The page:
The author, Vanessa MacLaren-Wray, is truly a master of showing, not telling. She effortlessly crafts sentences that describe creatures, feature by feature, without giving it all away in one fell swoop. For example, Ansegwe, the narrator, laments the agonies of the expedition: “…the incessant rubbing of my inexpertly-adjusted pack grated the flesh on my back until a broad, thick callus decorated the crest of my hind end–that part of my anatomy that had formerly been deemed so attractive to he opposite sex. Their spring-muscles exhausted by endless startle responses, my spines ached ferociously.” Spines, plural, really?! I really appreciated how Ms. MacLaren-Wray was able to emphasize physical characteristics without spelling it out. As a reader, we can all draw our own pictures.

Another deft touch in this book was the practice of including quotes from other characters in the story  at the beginning of each chapter. The quotes rounded out the actions and character of Ansegwe, shedding light on the storyline and the characters, without being heavy-handed or obvious. Some of the quotes were humorous, others more serious, but all contributed to the depth of the story.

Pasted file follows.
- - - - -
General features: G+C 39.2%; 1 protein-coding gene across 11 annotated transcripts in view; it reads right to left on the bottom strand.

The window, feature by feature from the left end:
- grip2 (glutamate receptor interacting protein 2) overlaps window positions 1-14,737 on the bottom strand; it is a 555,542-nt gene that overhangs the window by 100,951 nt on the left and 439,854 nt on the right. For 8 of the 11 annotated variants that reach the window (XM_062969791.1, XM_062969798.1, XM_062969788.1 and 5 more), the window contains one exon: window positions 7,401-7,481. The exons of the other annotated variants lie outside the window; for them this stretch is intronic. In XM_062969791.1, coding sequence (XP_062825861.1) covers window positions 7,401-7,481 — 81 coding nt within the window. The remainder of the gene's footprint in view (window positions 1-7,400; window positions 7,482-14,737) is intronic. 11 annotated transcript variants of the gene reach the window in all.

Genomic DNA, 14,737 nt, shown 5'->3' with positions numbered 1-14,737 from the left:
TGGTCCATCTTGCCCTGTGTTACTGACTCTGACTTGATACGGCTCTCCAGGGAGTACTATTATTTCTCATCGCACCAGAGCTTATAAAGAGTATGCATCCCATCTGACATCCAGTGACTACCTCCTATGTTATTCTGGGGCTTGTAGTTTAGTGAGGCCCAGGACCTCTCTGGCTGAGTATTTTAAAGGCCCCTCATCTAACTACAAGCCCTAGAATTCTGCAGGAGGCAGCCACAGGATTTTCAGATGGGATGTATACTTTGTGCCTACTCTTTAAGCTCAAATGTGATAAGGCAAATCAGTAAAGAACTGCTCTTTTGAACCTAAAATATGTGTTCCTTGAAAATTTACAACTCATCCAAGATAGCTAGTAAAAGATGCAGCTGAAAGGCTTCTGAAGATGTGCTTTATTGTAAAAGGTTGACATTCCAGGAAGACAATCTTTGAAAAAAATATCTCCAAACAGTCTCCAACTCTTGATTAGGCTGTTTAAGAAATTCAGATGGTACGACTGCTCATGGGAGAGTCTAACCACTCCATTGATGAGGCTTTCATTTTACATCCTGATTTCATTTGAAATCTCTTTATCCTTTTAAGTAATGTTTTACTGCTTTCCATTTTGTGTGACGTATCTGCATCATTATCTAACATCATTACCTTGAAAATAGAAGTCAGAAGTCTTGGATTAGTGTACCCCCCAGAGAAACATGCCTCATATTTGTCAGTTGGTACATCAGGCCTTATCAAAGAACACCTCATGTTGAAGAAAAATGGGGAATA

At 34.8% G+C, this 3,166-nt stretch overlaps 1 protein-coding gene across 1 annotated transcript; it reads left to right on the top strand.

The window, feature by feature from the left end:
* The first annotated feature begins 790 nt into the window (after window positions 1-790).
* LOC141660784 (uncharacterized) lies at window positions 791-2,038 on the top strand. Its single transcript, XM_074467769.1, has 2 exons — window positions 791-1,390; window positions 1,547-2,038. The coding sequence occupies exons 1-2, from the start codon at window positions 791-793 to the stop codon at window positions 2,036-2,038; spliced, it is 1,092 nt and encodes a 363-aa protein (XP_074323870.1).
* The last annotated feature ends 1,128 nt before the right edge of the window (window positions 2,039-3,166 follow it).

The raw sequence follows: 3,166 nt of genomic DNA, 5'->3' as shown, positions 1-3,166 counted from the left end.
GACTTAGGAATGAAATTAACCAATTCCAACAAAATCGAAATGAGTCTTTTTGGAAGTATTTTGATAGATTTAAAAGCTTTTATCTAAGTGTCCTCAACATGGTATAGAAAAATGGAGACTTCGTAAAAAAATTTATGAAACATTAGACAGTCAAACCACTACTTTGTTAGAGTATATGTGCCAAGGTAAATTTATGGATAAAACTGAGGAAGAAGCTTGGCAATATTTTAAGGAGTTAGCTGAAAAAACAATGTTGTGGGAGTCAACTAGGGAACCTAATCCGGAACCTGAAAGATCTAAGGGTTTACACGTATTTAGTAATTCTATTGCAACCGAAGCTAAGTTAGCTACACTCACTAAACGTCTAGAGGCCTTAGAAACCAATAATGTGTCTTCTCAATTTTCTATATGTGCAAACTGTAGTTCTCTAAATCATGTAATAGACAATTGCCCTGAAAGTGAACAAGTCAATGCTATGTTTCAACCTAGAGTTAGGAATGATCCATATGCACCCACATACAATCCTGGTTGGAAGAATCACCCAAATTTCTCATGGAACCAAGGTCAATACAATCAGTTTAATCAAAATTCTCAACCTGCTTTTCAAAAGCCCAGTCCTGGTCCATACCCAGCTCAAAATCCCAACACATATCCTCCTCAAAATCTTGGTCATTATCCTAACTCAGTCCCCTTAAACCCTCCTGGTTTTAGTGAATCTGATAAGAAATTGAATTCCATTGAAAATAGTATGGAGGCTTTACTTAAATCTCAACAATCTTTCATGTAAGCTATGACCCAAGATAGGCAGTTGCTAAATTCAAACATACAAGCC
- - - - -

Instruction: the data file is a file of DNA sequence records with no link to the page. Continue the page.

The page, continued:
This is a billed as sci-fi, but it’s more. It’s a story of wonder and friendship, loyalty and bravery, and  ultimately, love. Time and time again, Ansegwe risks everything to save the life of his alien creature. A highly recommended read.

Give this one a try!

Until next time,


Meet Vicki-Ann Bush

20170209_213407 (2)One of my favorite things to do as an author is meet other authors and get to know them. Today, I’m hosting Vicki-Ann Bush. She’s originally from Long Island, New York, and now resides in Las Vegas, Nevada, where the desert has given her inspiration for several books.

Salt of the Earth Publishing was the first to publish her children’s book, Winslow Willow the Woodland Fairy, followed by The Queen of It, a chapter book for ages six to ten. After settling into Young Adult fiction, her first release was the novella series, The Dusk Chronicles, a  time-travel romance set in Las Vegas.